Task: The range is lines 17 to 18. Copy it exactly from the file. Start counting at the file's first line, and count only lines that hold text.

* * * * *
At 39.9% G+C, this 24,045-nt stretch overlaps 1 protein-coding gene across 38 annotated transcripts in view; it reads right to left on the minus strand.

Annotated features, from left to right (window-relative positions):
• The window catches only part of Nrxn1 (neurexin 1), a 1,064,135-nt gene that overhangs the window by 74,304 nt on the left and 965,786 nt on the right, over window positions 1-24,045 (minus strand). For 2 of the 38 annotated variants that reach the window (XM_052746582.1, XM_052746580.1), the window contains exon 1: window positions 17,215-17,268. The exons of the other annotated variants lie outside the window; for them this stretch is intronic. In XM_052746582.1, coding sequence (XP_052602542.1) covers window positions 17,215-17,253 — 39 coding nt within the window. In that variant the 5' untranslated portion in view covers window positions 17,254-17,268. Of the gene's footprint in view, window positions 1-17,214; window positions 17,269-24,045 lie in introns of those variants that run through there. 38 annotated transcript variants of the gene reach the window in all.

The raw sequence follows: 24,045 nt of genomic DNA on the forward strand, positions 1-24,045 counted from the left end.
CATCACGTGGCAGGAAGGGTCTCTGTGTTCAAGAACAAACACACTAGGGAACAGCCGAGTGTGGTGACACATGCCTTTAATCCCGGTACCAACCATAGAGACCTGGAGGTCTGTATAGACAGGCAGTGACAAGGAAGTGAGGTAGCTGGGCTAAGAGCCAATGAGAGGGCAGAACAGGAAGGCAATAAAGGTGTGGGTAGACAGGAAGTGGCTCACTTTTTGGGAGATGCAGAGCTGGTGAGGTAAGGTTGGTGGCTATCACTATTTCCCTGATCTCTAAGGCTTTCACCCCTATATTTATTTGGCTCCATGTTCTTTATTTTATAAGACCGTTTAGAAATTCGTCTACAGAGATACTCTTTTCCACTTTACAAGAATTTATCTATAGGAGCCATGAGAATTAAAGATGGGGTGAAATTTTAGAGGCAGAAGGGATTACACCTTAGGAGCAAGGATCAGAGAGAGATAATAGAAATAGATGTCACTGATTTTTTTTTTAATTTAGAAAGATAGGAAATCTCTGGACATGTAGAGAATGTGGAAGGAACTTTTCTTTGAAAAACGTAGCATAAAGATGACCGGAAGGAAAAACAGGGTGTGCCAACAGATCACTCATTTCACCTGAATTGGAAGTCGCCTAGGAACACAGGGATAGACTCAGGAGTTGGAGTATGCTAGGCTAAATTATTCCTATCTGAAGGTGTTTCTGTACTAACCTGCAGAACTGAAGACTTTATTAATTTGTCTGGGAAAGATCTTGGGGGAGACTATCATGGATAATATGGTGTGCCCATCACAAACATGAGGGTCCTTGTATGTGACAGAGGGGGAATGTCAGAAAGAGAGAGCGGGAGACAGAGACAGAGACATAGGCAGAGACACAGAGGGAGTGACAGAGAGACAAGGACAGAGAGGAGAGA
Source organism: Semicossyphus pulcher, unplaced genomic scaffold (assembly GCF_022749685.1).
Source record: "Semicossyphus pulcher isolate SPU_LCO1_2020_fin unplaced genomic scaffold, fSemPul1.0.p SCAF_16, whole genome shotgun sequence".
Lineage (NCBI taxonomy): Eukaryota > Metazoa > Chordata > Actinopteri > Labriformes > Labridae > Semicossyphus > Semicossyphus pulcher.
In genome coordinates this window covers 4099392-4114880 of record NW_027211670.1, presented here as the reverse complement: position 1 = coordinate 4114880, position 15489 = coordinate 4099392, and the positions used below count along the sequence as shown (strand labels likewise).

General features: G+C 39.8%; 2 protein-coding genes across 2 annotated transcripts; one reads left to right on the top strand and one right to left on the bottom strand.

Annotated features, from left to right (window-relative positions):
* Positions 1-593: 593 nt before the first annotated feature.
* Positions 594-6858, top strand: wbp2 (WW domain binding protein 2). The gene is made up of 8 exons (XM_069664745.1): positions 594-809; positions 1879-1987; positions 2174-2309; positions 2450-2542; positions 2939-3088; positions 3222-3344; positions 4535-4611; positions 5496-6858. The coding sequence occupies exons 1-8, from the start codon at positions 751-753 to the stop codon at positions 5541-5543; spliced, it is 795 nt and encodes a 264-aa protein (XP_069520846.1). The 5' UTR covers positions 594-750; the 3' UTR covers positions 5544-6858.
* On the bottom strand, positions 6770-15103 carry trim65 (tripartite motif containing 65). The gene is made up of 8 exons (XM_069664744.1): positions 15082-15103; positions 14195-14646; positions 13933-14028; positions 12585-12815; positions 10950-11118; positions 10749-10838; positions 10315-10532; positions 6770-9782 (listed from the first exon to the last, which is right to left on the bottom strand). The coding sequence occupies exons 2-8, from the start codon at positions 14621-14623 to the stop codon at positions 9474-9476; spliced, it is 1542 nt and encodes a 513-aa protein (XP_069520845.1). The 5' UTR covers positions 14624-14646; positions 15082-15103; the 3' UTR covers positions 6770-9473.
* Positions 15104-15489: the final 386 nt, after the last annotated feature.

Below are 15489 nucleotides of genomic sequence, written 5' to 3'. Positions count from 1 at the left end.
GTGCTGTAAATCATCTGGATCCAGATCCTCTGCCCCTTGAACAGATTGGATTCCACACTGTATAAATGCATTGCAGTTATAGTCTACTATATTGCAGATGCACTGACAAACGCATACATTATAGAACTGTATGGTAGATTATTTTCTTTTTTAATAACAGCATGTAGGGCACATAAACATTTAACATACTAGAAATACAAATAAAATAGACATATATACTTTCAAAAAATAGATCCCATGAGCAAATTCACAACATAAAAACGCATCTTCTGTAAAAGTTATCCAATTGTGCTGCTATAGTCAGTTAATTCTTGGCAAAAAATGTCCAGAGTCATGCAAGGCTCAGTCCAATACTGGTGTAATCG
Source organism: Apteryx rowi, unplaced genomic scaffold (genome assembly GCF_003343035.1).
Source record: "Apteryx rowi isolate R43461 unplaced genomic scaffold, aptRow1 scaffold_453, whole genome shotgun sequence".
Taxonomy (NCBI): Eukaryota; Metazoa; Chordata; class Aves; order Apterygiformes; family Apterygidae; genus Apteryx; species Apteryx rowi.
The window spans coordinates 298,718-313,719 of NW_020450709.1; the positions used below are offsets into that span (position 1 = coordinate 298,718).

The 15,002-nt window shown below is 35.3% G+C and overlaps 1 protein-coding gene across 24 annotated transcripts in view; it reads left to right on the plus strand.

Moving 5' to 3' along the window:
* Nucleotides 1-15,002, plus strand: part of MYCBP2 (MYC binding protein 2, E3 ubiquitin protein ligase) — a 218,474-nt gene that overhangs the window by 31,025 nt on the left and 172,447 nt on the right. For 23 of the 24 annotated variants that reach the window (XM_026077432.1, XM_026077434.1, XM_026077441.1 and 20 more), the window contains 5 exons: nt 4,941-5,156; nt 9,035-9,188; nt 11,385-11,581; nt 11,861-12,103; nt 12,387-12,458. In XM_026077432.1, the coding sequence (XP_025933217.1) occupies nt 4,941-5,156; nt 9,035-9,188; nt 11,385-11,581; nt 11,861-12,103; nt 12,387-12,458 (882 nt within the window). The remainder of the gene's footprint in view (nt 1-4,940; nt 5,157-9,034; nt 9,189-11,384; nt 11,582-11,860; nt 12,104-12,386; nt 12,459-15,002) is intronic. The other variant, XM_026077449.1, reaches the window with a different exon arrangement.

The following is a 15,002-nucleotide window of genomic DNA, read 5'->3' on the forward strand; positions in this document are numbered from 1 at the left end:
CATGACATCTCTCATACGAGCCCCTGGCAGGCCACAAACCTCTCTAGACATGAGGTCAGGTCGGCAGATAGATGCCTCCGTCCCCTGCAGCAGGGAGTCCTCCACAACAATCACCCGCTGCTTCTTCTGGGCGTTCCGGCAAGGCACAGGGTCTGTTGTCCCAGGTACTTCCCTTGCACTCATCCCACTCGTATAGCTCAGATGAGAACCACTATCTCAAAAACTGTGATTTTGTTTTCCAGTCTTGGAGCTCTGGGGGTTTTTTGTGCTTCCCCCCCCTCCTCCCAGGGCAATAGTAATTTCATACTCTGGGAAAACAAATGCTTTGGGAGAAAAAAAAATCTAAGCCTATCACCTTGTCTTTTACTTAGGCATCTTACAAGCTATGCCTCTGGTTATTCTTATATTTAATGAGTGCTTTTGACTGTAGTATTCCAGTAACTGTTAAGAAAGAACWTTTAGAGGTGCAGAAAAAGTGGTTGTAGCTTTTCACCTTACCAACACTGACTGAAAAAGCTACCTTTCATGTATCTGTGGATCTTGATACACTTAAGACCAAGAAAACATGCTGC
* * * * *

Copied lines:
GTGCTGTAAATCATCTGGATCCAGATCCTCTGCCCCTTGAACAGATTGGATTCCACACTGTATAAATGCATTGCAGTTATAGTCTACTATATTGCAGATGCACTGACAAACGCATACATTATAGAACTGTATGGTAGATTATTTTCTTTTTTAATAACAGCATGTAGGGCACATAAACATTTAACATACTAGAAATACAAATAAAATAGACATATATACTTTCAAAAAATAGATCCCATGAGCAAATTCACAACATAAAAACGCATCTTCTGTAAAAGTTATCCAATTGTGCTGCTATAGTCAGTTAATTCTTGGCAAAAAATGTCCAGAGTCATGCAAGGCTCAGTCCAATACTGGTGTAATCG
Source organism: Apteryx rowi, unplaced genomic scaffold (genome assembly GCF_003343035.1).